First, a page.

Speakers are inclusive in the way that they share audio, because they do it to a full room instead of just directly to someone’s ears. This makes it so that several people can listen to the song and collaborate on it simultaneously. This is an essential characteristic for people who are making music with others. 


Speakers Are Safer for Your Ears

According to research, most people will instinctually listen to music anywhere from 25% to 50% louder on headphones than speakers. While this might be exciting in the moment, this can have long-term effects on your hearing. Since hearing is essentially the most important part of being a musician, it’s very important to make sure that the health of your ears is as good as possible.


Which Is More Accurate: Headphones or Speakers?


When it comes to accuracy, the debate about whether listening to music on headphones or speakers is better can be a very difficult and complicated subject to tackle. The important thing to know about the accuracy of sound is that a lot of it depends on acoustics. 


Acoustics are the sonic qualities and characteristics that differentiate different rooms. For instance, playing music in a massive arena is going to sound very different from playing music in a bedroom. Arenas have lots of reverb, equalization characteristics, and other aspects to them. Smaller spaces are generally much less colored with the way that they add their own characteristic and properties to sound. 


The reason why some people appreciate headphones for mixing is that they take acoustics virtually entirely out of the picture when reproducing sound. There is no physical room that the headphones are putting music into; they are outputting directly to the ears. This technically can make headphones more accurate than speakers, generally speaking.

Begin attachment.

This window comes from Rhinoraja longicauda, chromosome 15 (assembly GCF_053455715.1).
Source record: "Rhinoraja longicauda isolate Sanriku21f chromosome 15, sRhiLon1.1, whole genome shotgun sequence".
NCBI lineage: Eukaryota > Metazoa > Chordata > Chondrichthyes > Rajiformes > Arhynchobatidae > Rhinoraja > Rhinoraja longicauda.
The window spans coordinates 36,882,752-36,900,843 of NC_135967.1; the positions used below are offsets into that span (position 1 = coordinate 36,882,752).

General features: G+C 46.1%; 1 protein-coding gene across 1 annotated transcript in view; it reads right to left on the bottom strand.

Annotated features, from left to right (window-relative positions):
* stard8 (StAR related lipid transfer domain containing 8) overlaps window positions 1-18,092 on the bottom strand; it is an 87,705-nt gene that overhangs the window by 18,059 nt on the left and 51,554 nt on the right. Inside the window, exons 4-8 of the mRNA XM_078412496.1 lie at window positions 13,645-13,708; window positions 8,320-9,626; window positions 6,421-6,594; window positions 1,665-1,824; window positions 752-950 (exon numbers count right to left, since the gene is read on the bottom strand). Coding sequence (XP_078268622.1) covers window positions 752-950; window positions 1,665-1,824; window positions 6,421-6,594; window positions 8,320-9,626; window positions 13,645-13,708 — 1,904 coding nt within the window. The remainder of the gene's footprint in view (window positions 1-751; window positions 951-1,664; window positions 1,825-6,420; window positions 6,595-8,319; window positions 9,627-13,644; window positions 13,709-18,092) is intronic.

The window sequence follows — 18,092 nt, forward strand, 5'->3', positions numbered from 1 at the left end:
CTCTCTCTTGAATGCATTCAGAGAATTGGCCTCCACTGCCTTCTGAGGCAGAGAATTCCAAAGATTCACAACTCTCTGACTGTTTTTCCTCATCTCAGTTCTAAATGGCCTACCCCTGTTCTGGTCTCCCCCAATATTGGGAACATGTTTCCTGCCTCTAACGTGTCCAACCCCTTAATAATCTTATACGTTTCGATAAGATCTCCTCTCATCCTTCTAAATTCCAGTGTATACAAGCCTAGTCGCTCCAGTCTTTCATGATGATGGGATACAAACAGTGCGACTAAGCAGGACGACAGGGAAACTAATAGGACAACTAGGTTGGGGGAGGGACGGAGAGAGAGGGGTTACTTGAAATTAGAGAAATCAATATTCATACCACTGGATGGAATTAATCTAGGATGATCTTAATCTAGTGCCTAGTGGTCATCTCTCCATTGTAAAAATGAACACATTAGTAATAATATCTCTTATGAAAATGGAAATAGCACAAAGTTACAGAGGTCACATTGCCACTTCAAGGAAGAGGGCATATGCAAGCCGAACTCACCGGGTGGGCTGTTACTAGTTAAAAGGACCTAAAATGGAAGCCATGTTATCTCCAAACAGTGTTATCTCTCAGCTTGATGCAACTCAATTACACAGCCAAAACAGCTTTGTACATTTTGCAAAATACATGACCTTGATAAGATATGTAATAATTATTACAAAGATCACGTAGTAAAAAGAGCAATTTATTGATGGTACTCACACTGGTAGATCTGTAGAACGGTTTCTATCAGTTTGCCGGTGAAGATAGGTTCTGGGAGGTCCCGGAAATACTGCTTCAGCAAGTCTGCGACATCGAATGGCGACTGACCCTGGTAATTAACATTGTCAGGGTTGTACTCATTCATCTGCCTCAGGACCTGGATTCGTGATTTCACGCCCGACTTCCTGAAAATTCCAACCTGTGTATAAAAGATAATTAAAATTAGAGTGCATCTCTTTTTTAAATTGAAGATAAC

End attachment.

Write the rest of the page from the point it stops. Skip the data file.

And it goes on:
But that doesn’t mean that speakers can’t be incredibly accurate as well. Many studios will use speakers but put them in heavily acoustically treated rooms, so the room doesn’t actually affect the quality of the sound in a dramatic way. This allows the room to take in all the good qualities of the speaker’s sound, as well as the much more appealing stereo field. Many studios will primarily mix and master using speakers in these heavily treated rooms because that is more appealing to them. 


At the end of the day, the question of which is more accurate comes down to the context in which the tool is being used. If all you have is a room with poor acoustic properties and you’re generally working on your own, headphones are often the better choice. But if you are consistently working with other collaborators and have the money to spend on good speakers and room treatment, getting some nice monitor speakers may be the better solution. 


Of course, the best-case scenario is having both to take advantage of both system’s benefits. 




When you start creating music, you have to try and get the best sound possible to really make an impression. The pure acoustical energy that speakers and headphones create is going to be completely necessary to the process. 


But what’s even better is having the right tools to make your music more relatable and professional, right from the start. If you’re looking for the best way to get amazing sounds as easily as possible, Unison has your back. We have dozens of different packs of Serum Presets for sounds that are amazing right out of the box, Artist Series Packs to help you stay inspired with pro-quality samples, and MIDI Packs that will help you finish your music in less time. The best music out there can be in your hands with the help of Unison. 





What Is Microphone Bleed/Spill? (With Methods To Reduce It) | My New Microphone


What is Acoustics? – Learn about the science of sound | Explore Sound


What’s more accurate: Speakers or headphones? | CNET